Its build quality is great, considering the fact that it’s so cheap for a 1440p gaming display. The plastics used are thick and sturdy, and it feels like it has enough bulk or weight not to be blown away by your fan. The included stand barely lets the screen wobble, although the tilting mechanism isn’t as firm, so it might loosen up in the long run and allow the screen to sag.
The most annoying part of the Koorui 27E1QA is its OSD control layout. You only get cut-out buttons at the bottom bezel with barely visible labels on the front. It takes some getting used to, but it is hard to master since there isn’t a clear way to distinguish each of the keys.
The oversized stand included with the package only offers tilt, so it is quite limiting for those who want unique setups. At least height adjustment would be great, although the screen stands tall enough, so it might not be necessary. You can use VESA mounts if needed, but that’s an added cost that might defeat the purpose of buying this product.
However, it might be difficult to mount the monitor since the VESA holes are embedded deep in the rear of the chassis. Koorui did well with including screws that have tall standoffs for that, as opposed to giving owners rubber spacers which makes the connection flimsy and unreliable.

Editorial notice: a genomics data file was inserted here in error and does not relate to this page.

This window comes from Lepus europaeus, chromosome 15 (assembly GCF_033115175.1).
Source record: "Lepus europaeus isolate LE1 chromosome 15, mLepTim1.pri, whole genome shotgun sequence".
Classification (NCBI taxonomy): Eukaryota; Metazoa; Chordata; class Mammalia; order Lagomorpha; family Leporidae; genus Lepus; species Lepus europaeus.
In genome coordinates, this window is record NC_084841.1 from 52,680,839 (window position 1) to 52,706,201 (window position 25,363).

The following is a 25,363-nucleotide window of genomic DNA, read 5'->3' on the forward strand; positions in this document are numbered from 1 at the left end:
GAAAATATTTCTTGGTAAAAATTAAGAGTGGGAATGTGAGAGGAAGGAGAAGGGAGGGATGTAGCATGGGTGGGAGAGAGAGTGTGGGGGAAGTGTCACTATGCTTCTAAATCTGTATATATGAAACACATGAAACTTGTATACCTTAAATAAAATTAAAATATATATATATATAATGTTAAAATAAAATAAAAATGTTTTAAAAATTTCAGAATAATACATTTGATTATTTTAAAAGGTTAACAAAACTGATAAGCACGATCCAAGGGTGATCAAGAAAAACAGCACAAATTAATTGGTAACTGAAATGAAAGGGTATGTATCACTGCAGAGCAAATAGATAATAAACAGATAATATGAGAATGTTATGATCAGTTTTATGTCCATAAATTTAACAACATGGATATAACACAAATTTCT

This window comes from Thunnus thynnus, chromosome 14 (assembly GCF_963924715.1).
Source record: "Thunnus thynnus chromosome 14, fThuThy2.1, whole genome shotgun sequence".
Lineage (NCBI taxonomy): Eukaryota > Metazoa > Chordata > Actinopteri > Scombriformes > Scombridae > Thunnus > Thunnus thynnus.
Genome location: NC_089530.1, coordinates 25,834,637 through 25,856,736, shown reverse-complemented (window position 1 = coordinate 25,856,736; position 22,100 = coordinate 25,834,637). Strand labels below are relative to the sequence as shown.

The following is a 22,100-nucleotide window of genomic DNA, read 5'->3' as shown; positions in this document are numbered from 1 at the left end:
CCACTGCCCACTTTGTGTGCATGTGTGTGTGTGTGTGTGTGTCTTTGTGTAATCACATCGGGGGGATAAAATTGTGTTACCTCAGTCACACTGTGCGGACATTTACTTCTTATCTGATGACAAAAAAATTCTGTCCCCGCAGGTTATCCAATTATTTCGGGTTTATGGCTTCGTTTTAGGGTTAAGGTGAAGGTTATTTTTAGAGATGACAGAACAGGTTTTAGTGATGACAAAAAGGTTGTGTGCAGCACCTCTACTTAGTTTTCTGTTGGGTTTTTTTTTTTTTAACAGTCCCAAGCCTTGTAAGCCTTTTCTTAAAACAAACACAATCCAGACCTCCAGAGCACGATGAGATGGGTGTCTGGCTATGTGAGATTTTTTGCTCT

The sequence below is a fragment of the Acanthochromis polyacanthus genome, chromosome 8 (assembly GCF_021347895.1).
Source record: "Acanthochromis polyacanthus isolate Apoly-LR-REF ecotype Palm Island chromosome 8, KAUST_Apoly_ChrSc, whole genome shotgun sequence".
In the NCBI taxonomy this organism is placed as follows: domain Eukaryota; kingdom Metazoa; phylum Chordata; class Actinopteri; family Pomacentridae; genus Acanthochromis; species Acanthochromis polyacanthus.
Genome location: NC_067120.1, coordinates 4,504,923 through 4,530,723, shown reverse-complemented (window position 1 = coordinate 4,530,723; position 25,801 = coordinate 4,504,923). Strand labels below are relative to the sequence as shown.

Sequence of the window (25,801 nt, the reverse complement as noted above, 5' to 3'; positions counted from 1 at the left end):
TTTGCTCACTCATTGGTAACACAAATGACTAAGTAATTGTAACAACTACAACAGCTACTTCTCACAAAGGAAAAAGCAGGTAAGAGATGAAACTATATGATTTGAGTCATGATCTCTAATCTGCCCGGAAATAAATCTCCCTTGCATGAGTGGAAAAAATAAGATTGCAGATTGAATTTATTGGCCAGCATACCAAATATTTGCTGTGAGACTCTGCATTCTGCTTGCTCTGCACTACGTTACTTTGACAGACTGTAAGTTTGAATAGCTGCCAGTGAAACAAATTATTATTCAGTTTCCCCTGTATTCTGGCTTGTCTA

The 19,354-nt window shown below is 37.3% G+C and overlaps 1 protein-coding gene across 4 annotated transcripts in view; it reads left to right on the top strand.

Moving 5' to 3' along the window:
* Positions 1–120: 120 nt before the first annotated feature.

The Koorui 27E1QA’s connectivity layout also got penalized to help with lowering the price point. It only has DisplayPort 1.2, two HDMI 2.0 slots, and a 3.5mm jack for headphones. That’s more than enough for daily use, so it is not a deal-breaker in our eyes.
The Koorui 27E1QA also doesn’t have speakers, even if Windows 11 showed that it has while it was connected via HDMI to our laptop. We tried to get around it, but no sound came out of the display, no matter what we tried. However, it is that big of a deal since it’s better to use headphones with it.
Display and Performance
The Koorui 27E1QA sports a 27-inch VA panel with a 2560 x 1440 resolution, a 144Hz refresh rate, and a 1ms boosted response time. The backlight has a 300 cd/m2 rating, while the contrast is listed at 3000:1, like most VA models. It’s not surprising that this budget monitor doesn’t offer HDR, although we’re okay with that since it is not equipped for it anyway.